2. Euro-millions. Nowhere has this pragmatic DMGT approach to managing major investments been more successful than at Euromoney.  The magazine, which was launched in 1969 by the Daily Mail’s financial editor Patrick Sergeant with £6,000 of the paper’s cash, became a financial publishing powerhouse by tracking the rapid growth of the international capital markets.

The “euromarket”, after which the magazine was named, was the predecessor to today’s global capital markets, whose growth was championed by Euromoney, in the process of becoming arguably the leading magazine of the wholesale financial world. It spawned a range of information services, conferences, training courses and exhibitions – and has consistently been one of the most profitable specialist information companies. It has sustained growth, through good times and bad, by aggressive exploitation (especially through sponsorship) of events – and a succession of (mostly) well-timed acquisitions. Observers have noted the company’s tight cost control juxtaposed with very high senior management rewards – and (more or less) uninterrupted profit growth.

Today, Euromoney Institutional Investor Plc publishes more than 70 titles in print and on-line, including Euromoney, Institutional Investor, and Metal Bulletin, and is a substantial data provider through brands like BCA Research, Ned Davis Research and ISI Emerging Markets. Although it is a public company listed in London and Luxembourg, Euromoney Institutional Investor Plc is 70% owned by DMGT – its most profitable investment. Last year, it made an operating profit of £112m at a margin of 28% – managing to grow despite financial market recession.

3. Fabulous free. Perhaps it should not be surprising that DMGT – as one of the UK’s most successful newspaper publishers over the past 40 years – should be responsible for the country’s newest and most profitable national newspaper. Not the Daily Mail, but the free tabloid Metro.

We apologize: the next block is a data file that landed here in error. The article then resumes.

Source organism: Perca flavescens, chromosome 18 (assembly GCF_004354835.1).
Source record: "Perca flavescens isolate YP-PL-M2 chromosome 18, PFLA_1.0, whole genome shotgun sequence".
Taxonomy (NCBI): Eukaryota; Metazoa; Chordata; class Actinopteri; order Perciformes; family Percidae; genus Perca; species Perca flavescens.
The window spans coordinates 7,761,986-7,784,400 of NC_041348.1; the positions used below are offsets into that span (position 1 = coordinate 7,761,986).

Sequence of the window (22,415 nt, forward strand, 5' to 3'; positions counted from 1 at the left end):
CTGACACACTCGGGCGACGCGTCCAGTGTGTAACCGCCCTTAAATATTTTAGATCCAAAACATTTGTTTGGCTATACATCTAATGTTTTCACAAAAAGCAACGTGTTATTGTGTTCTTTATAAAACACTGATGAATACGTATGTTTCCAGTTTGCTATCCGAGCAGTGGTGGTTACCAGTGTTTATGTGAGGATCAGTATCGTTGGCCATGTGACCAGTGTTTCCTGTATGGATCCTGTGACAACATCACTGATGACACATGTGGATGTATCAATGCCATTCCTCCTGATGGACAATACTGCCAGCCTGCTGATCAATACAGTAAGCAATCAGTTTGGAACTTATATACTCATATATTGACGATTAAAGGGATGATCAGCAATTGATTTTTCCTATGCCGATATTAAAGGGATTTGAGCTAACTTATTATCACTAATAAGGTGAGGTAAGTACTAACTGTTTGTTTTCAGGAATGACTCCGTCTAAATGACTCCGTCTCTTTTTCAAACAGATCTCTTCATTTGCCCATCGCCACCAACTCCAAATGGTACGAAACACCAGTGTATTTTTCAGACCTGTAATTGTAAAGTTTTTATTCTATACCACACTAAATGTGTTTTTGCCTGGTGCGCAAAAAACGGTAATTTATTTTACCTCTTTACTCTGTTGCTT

This bite-sized reading for commuters increasingly seems like the perfect complement for digital-savvy young audiences who have other ways of getting more information and longer reading if they want it. Advertisers too are flocking to this new-style free newspaper (as also, in a different context, to the independently-owned UK financial daily City AM) because of  clear readership strengths at a time when paid-for newspapers continue to slide.

DMGT’s Metro has a 1.3m circulation and is distributed principally at railway stations in London and UK regional cities, with some editions in joint venture with local publishers. This comparatively small five-day newspaper is booming and may now be making profits of some £35m from revenues of £89m –  equivalent to more than half of profits of the Daily Mail and Mail on Sunday which themselves are still outperforming their declining market.

Metro is another reminder that new, well targeted, relatively low-cost media businesses can quickly produce profits in ways unmatched by traditional publishing. That goes also for DMGT’s gutsy online adventure.

4. Online explosion. Mail Online has become the world’s largest newspaper website, with some 100million page views per month. Or has it? UK readers of the Daily Mail newspaper have sometimes been surprised by the fact that Mail Online is not like their newspaper at all. It is an online service that has been able to grow strongly across the world by making extensive use of web analytics. The Mail was one of the first consumer publishers to realise the vast potential of search engines to build online readership among readers searching for content rather than for specific media brands.